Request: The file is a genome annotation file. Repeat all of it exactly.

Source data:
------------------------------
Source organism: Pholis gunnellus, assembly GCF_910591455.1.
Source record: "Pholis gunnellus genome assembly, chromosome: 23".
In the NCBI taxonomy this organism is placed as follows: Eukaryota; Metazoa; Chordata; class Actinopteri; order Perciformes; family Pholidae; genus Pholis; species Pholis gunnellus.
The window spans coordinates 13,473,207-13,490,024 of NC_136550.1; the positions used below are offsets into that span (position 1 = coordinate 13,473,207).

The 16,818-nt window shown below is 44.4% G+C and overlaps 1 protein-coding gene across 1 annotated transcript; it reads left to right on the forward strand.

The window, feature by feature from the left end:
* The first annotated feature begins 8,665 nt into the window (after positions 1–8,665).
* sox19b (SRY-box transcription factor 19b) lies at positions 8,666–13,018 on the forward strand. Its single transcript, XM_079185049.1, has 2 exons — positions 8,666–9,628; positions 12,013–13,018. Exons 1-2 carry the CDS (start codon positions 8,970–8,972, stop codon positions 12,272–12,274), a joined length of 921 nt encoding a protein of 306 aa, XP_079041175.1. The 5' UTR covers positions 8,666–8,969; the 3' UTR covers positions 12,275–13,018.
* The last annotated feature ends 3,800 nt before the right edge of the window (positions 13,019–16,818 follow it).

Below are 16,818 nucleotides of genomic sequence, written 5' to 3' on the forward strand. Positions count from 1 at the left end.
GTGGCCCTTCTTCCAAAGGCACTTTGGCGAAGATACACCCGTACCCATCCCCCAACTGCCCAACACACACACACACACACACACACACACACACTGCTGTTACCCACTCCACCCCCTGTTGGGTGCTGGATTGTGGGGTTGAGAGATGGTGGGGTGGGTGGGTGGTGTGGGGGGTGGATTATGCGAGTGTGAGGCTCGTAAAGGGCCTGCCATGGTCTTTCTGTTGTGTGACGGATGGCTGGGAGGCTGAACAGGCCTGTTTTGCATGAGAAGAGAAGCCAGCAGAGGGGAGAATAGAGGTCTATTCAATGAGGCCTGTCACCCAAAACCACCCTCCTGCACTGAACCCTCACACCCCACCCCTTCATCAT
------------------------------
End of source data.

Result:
Source organism: Pholis gunnellus, assembly GCF_910591455.1.
Source record: "Pholis gunnellus genome assembly, chromosome: 23".
In the NCBI taxonomy this organism is placed as follows: Eukaryota; Metazoa; Chordata; class Actinopteri; order Perciformes; family Pholidae; genus Pholis; species Pholis gunnellus.
The window spans coordinates 13,473,207-13,490,024 of NC_136550.1; the positions used below are offsets into that span (position 1 = coordinate 13,473,207).

The 16,818-nt window shown below is 44.4% G+C and overlaps 1 protein-coding gene across 1 annotated transcript; it reads left to right on the forward strand.

The window, feature by feature from the left end:
* The first annotated feature begins 8,665 nt into the window (after positions 1–8,665).
* sox19b (SRY-box transcription factor 19b) lies at positions 8,666–13,018 on the forward strand. Its single transcript, XM_079185049.1, has 2 exons — positions 8,666–9,628; positions 12,013–13,018. Exons 1-2 carry the CDS (start codon positions 8,970–8,972, stop codon positions 12,272–12,274), a joined length of 921 nt encoding a protein of 306 aa, XP_079041175.1. The 5' UTR covers positions 8,666–8,969; the 3' UTR covers positions 12,275–13,018.
* The last annotated feature ends 3,800 nt before the right edge of the window (positions 13,019–16,818 follow it).

Below are 16,818 nucleotides of genomic sequence, written 5' to 3' on the forward strand. Positions count from 1 at the left end.
GTGGCCCTTCTTCCAAAGGCACTTTGGCGAAGATACACCCGTACCCATCCCCCAACTGCCCAACACACACACACACACACACACACACACACACTGCTGTTACCCACTCCACCCCCTGTTGGGTGCTGGATTGTGGGGTTGAGAGATGGTGGGGTGGGTGGGTGGTGTGGGGGGTGGATTATGCGAGTGTGAGGCTCGTAAAGGGCCTGCCATGGTCTTTCTGTTGTGTGACGGATGGCTGGGAGGCTGAACAGGCCTGTTTTGCATGAGAAGAGAAGCCAGCAGAGGGGAGAATAGAGGTCTATTCAATGAGGCCTGTCACCCAAAACCACCCTCCTGCACTGAACCCTCACACCCCACCCCTTCATCAT